This post is also available in Italiano
Over the years, many readers of this website have asked me for a good recipe for everybody’s fave million-calories Middle-Eastern treat, halva. It has taken me quite a long while to figure out a fool-proof version of halva… but here it is, finally!
In case you’ve just landed from the moon and don’t know what halva is, take note that it’s some sort of a fudgy candy made with sesame and honey, which will change your life for the better when you taste it!
Making halva at home is not easy at all, which is why I was very slow to publish a recipe: like all the preparations in which you have to work with sugar and heat it to perfection, mistakes are lurking practically around every corner. After many attempts, however, I believe I have found a procedure that works, so please give it a try and let me know how it goes!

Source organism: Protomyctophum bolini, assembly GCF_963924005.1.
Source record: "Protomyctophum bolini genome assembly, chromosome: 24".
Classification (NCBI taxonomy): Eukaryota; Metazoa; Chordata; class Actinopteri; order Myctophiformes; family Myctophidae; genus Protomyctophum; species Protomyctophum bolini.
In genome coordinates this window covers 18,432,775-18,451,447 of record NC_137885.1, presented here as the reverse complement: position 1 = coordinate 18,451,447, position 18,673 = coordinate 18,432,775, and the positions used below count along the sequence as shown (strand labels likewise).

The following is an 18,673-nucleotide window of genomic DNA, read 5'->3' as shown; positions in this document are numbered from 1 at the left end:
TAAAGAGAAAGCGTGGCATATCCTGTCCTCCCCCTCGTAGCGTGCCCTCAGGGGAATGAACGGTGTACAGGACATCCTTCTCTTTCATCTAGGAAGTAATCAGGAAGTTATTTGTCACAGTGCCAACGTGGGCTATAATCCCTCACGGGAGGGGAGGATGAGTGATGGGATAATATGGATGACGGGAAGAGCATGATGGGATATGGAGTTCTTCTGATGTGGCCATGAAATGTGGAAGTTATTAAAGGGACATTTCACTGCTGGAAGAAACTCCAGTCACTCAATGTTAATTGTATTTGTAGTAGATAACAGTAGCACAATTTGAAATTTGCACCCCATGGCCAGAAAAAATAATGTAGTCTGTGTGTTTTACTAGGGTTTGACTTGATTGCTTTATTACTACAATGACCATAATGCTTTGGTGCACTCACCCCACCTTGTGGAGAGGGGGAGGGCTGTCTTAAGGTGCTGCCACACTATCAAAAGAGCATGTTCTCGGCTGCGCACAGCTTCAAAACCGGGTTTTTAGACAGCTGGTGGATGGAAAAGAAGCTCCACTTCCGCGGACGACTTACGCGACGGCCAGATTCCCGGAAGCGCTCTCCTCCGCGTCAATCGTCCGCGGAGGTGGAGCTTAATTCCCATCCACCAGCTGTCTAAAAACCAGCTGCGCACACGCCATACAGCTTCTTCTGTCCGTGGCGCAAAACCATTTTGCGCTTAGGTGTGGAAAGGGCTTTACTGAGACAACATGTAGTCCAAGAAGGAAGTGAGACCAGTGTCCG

The recipe comes, with minor variations, from the book “Zahav” by Michael Solomonov, a book I wholeheartedly recommend: to give you a feeling of how much I love the book, I can tell you this is one of the 5 books (only 5!) I brought with me for my move to Israel.
- 550 g white sugar
- seeds of 1 vanilla pod
- 300 ml tahina well stirred
- 115 g water
- 1 pinch of salt
- Line an 8- x 8-inch baking pan with parchment paper.
- Combine sugar and vanilla with 1/2 cup water in a non-stick pot over medium heat, stirring to dissolve sugar. Allow mixture to simmer into a syrup, without stirring, until temperature registers 245 degrees on candy thermometer.
- While syrup is cooking, place tahini and salt in bowl of a stand mixer fitted with paddle. Beat on medium speed and carefully stream syrup into tahini. Mix until syrup is incorporated and mixture begins to pull away from sides of bowl, about 30 seconds to 1 minute. Be careful not to overmix.
- Transfer the mixture to the prepared pan and flatten it with a spatula; next, place another piece of parchment paper on top and smooth out the halvah with your hands.
- Let he halva cool and come to room temperature, then cut into squares.
- Store wrapped in plastc, inside a tin box, for a week or so.